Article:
After solving the case in which he showed that appearances can be tricky, Jane meets again with Abbott who is impressed by his work. He implicitly offers him a position in his team, telling him that he has a sharp mind and that he «can see this arrangement working on a permanent basis». Jane is oddly complacent, adding: “I can see working with you in the future, but only on my terms and you know that”. It’s a battle of wills which resumes the talk they had in ‘My Blue Heaven’, only calmer because each of them is sure that he has better cards in his hand. Abbott stresses out that he’s on the side of the law: there is no deal, “we are offering you a career, a clean slate and a chance to make a difference”. When Jane playfully relents, Abbott shows his hand a little more: “I’m sure some people find this side of you endearing. But I’m not one of them”… this reminds viewers that Abbott is the first of his bosses after Minelli who is not fawning over Jane. He doesn’t trust him: truth be told, he represents the law and has been a threat for Jane’s team since his very first appearance. He’s the first serious adversary Jane got in his life post-RJ and this transition has been enlightened in the island after the date with Kim. As Reviewbrain pointed out, she reminded very much of Lorelei, who was sent by RJ like Fischer was sent by Abbott to convince Jane to join forces with him too… Until they find an arrangement which would get Jane a legal status again and a chance to build a new life –one that goes somewhere at least-, Abbott is the enemy who trapped Jane again: he’s the one now standing between him and his chance to fully move on.

Jane has also learnt his lesson concerning Teresa: he asks Abbott for a job offer for her. She wouldn’t just be “dragged here” to please him like she put it earlier, but she would get a real job, with career perspectives and a form of acknowledgement of her own merits. Yet, Jane is still trying to recreate his nest: like his room in Venezuela reminded of the attic (large window giving him a great view near his desk; narrow bed), here he asks for what made his daily routine at the CBI and that he had to lose and/or leave when Abbott closed it off. A couch, tea and Lisbon, to get a sense of home: “I need a couch because everything is cold and hard around here”…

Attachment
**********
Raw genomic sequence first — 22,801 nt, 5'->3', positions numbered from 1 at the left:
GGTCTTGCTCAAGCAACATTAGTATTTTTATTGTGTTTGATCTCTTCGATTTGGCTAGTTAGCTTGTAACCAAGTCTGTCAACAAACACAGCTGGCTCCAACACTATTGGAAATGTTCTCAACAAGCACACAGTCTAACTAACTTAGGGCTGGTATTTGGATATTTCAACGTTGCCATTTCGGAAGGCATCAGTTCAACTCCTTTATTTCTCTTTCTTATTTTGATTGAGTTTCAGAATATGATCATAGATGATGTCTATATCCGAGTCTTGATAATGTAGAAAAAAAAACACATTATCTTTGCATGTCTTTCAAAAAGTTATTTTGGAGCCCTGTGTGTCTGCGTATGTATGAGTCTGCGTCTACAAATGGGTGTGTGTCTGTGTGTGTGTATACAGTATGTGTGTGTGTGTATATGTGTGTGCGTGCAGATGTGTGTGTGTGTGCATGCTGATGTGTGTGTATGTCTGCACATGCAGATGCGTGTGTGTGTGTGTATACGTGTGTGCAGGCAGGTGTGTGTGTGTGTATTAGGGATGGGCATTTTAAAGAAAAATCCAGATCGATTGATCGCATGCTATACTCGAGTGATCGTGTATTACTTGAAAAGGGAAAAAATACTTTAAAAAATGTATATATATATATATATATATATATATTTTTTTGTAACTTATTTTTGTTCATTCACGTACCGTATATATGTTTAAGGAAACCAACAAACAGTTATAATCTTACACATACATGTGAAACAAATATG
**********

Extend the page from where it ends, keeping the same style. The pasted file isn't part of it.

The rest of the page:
When Abbott flat out refuses and says that he’ll be following his murder trial on TV, Jane uses the same tactics as with Kim: he feigns letting him the advantage, before forcing him to come back to negotiate. Some moments before, the detail that the kidnapper had a tattoo on his arm symbolizing that he belonged to the BTK street gang reminded indirectly of the three-dotted tattooed men of the Blake organization. And the list of its members is precisely what Jane mailed to Abbott when he was out of sight of the FBI. The agent runs after him and catches him outside of the building. To say that Abbott is destabilized is an understatement: he asks him where he did get the list, to which Jane answers that it came from Bertram’s hideout (in ‘The Great Red Dragon’). Jane presses home its advantage, insisting that he knows the other man arrested most of the members mentioned on the list, but that a few of them whom he couldn’t identify are still free. Their names are blackened on the list, but Jane says that they’re “big names, all of them » and threatens to leak the list to the press. Devilish Jane has “the power to create misery”, stressing out the word “power”. And when Abbott relents and accepts his terms, Jane demands that they are written on the contract: “if I gave you the names, you’ll break the contract. You’ve already did it once”. He’ll only give him the names only afterwards. Jane is now able to dictate his conditions and did it in a way that would have Abbott at his mercy: he’ll get what he wants and his boss will know that he cannot use anything against him. Jane’s definitely won the power play.

The second of Jane’s victory comes from Lisbon: after the professional success, Jane gets to win on the personal board too. Lisbon is giddy about Jane bringing the FBI to its knees. It’s a very intimate moment: they’re both happy and she’s familiarly sitting on the bed he’s lying onto. He then sits up to get even closer to her while they’re beaming at each other. And there’s a great deal of trust: when she asks him how he did it, he answers truthfully and let her on the trick he uses with Abbott –he doesn’t know the names of the corrupted cops, he just lied. Lisbon is “impressed” and understands his reasons for escaping were “to create a bogus list with the names”. There’s no doubt she’ll help him to figure them out: the two partners are about to get involved in a new secret investigation once again. Indeed, Lisbon admits that she’s accepted the job offer from Abbott, not because the idea came from Jane but because she wanted to: “it’s my life and I decide what to do with it”. And to seal their deal, she has brought him a gift: a pair of thick woollen beige marled socks.

Image by Chizuruchibi. Copyright Reviewbrain January, 2014. Not to be used without permission.

Image by Chizuruchibi. Copyright Reviewbrain January, 2014. Not to be used without permission.